Based on the type of traffic associated with the device or the device model, the ExtraHop system assigns a role to the device, such as a gateway, file server, database, or load balancer. Not all roles are automatically assigned to a device, however, you can manually assign or change a device role to any of the following roles:
|Database||A device that hosts a database instance.|
|DHCP Server||A device that processes DHCP server activity.|
|DNS Server||A device that processes DNS server activity.|
|Domain Controller||A device that acts as a domain controller for Kerberos, CIFS, and MSRPC server activity.|
|File Server||A device that responds to read and write requests for files over NFS and CIFS/SMB protocols.|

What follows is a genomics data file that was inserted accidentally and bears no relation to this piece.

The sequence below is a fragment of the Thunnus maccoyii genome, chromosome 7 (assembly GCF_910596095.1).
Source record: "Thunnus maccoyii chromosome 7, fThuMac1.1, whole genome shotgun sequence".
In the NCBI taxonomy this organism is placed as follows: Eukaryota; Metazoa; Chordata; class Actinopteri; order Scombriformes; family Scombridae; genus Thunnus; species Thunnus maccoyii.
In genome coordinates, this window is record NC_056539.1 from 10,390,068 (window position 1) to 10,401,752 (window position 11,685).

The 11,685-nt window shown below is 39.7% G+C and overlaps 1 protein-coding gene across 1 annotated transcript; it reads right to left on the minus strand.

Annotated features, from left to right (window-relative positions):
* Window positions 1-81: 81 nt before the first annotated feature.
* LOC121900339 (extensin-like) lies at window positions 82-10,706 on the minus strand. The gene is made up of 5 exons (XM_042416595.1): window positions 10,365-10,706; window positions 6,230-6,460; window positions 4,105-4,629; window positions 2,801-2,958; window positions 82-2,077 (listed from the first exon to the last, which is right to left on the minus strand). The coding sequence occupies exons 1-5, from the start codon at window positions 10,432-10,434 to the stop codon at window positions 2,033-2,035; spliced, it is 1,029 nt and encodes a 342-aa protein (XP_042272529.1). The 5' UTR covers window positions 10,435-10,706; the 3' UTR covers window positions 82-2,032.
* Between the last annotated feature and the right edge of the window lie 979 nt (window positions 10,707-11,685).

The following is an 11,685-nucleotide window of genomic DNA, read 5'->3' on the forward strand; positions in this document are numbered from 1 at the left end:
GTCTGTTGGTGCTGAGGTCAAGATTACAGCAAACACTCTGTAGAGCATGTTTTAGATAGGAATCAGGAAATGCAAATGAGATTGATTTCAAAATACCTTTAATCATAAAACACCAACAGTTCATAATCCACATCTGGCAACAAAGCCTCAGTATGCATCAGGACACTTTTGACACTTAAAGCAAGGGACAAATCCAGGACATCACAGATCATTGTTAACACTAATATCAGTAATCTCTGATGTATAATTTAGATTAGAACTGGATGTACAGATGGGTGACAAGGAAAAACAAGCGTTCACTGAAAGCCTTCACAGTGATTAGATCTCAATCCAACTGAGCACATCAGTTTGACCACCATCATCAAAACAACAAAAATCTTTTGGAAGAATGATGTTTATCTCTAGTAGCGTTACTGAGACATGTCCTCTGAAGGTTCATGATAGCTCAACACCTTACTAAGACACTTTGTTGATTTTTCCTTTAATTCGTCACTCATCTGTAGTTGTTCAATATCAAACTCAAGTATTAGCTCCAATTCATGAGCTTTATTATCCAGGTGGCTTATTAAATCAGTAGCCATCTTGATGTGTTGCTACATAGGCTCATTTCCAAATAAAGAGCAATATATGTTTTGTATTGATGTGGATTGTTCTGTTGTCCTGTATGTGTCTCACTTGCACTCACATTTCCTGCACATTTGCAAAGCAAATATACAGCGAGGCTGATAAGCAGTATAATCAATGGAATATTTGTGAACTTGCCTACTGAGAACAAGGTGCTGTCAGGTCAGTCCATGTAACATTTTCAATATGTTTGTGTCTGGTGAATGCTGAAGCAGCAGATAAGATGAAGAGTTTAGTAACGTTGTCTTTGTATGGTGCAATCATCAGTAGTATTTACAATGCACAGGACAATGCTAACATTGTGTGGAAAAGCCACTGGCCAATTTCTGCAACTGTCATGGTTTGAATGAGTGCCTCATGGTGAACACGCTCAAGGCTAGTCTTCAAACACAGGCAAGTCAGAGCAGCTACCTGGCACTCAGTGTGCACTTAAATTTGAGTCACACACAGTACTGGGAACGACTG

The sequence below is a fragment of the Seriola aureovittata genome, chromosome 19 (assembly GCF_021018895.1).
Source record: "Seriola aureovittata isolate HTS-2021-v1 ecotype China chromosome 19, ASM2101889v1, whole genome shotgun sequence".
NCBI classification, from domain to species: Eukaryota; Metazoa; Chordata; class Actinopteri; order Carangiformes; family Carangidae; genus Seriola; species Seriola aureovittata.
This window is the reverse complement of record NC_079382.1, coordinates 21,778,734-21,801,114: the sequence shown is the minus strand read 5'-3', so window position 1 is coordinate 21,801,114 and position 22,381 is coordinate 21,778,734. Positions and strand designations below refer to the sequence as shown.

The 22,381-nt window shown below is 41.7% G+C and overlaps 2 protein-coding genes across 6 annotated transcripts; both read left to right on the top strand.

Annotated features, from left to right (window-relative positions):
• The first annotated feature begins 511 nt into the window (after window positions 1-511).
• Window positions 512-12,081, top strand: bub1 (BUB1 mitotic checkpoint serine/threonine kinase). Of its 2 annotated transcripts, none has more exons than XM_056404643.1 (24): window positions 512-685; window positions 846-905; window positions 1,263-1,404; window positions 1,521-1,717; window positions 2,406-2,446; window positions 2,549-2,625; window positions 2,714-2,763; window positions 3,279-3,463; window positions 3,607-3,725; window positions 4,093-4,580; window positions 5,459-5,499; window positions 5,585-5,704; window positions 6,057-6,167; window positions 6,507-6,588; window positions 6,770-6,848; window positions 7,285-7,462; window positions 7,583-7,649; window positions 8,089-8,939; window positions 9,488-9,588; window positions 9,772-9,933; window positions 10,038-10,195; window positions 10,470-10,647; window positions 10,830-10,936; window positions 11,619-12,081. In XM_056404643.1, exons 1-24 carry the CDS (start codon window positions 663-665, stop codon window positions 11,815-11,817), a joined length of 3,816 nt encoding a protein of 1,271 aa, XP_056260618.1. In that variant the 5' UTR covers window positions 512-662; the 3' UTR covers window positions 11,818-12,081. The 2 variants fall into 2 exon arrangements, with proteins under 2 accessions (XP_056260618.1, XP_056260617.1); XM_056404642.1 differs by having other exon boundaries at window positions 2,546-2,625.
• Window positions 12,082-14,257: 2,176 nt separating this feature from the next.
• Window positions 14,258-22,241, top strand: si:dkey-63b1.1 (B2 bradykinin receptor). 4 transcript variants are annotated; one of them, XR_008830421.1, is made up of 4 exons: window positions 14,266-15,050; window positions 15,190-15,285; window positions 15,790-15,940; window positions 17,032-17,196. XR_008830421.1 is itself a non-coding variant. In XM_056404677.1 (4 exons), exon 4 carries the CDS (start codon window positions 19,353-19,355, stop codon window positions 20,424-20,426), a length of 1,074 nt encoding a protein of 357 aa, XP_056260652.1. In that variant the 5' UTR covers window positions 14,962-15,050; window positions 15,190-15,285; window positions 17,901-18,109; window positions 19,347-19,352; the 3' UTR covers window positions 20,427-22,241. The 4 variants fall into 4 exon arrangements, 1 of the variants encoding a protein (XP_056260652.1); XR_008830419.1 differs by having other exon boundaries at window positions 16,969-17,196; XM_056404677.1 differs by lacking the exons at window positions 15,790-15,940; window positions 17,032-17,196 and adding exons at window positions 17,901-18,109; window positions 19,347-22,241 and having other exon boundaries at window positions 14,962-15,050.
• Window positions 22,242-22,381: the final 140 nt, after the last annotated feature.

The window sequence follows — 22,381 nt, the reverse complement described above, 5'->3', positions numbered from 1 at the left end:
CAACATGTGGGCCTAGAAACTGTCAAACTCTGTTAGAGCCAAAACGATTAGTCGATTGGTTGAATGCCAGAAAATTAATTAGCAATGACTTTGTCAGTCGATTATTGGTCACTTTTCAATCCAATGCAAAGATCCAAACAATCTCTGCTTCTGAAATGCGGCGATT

|Firewall||A device that monitors incoming and outgoing network traffic and blocks traffic according to security rules. The ExtraHop system does not automatically assign this role to devices.|
|Gateway||A device that acts as a router or gateway. The ExtraHop system looks for devices associated with a large amount of unique IP addresses (past a certain threshold) when identifying gateways. Gateway device names include the router name such as Cisco B1B500. Unlike other L2 parent devices, you can add a gateway device to the watchlist for Advanced Analysis.|
|IP Camera||A device that sends image and video data through the network. The ExtraHop system assigns this role based on the device model.|
|Load Balancer||A device that acts as a reverse proxy for distributing traffic across multiple servers.|
|Medical Device||A device designed for healthcare needs and medical environments that processes DICOM traffic.|